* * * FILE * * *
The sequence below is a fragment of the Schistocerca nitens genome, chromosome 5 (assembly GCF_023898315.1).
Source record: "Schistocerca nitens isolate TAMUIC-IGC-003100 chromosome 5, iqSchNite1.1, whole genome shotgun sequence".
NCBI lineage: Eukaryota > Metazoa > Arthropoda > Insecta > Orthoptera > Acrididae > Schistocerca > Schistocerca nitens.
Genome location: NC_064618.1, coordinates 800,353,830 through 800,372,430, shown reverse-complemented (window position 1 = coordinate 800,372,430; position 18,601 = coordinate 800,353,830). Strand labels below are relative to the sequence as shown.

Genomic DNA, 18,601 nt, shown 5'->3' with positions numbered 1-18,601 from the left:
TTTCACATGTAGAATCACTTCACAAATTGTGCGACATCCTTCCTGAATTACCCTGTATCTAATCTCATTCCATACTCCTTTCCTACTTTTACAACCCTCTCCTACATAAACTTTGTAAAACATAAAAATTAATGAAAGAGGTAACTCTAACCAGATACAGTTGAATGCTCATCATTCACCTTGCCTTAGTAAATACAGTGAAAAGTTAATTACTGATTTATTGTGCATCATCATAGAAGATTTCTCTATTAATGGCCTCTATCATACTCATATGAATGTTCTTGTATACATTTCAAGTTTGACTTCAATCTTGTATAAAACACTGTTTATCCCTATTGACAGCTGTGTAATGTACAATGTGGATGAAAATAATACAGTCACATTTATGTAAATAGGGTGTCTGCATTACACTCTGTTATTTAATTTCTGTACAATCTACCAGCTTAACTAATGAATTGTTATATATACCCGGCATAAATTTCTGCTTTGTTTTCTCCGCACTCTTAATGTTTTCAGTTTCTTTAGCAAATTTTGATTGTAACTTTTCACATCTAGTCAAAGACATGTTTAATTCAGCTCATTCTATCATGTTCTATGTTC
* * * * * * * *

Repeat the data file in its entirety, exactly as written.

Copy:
The sequence below is a fragment of the Schistocerca nitens genome, chromosome 5 (assembly GCF_023898315.1).
Source record: "Schistocerca nitens isolate TAMUIC-IGC-003100 chromosome 5, iqSchNite1.1, whole genome shotgun sequence".
NCBI lineage: Eukaryota > Metazoa > Arthropoda > Insecta > Orthoptera > Acrididae > Schistocerca > Schistocerca nitens.
Genome location: NC_064618.1, coordinates 800,353,830 through 800,372,430, shown reverse-complemented (window position 1 = coordinate 800,372,430; position 18,601 = coordinate 800,353,830). Strand labels below are relative to the sequence as shown.

Genomic DNA, 18,601 nt, shown 5'->3' with positions numbered 1-18,601 from the left:
TTTCACATGTAGAATCACTTCACAAATTGTGCGACATCCTTCCTGAATTACCCTGTATCTAATCTCATTCCATACTCCTTTCCTACTTTTACAACCCTCTCCTACATAAACTTTGTAAAACATAAAAATTAATGAAAGAGGTAACTCTAACCAGATACAGTTGAATGCTCATCATTCACCTTGCCTTAGTAAATACAGTGAAAAGTTAATTACTGATTTATTGTGCATCATCATAGAAGATTTCTCTATTAATGGCCTCTATCATACTCATATGAATGTTCTTGTATACATTTCAAGTTTGACTTCAATCTTGTATAAAACACTGTTTATCCCTATTGACAGCTGTGTAATGTACAATGTGGATGAAAATAATACAGTCACATTTATGTAAATAGGGTGTCTGCATTACACTCTGTTATTTAATTTCTGTACAATCTACCAGCTTAACTAATGAATTGTTATATATACCCGGCATAAATTTCTGCTTTGTTTTCTCCGCACTCTTAATGTTTTCAGTTTCTTTAGCAAATTTTGATTGTAACTTTTCACATCTAGTCAAAGACATGTTTAATTCAGCTCATTCTATCATGTTCTATGTTC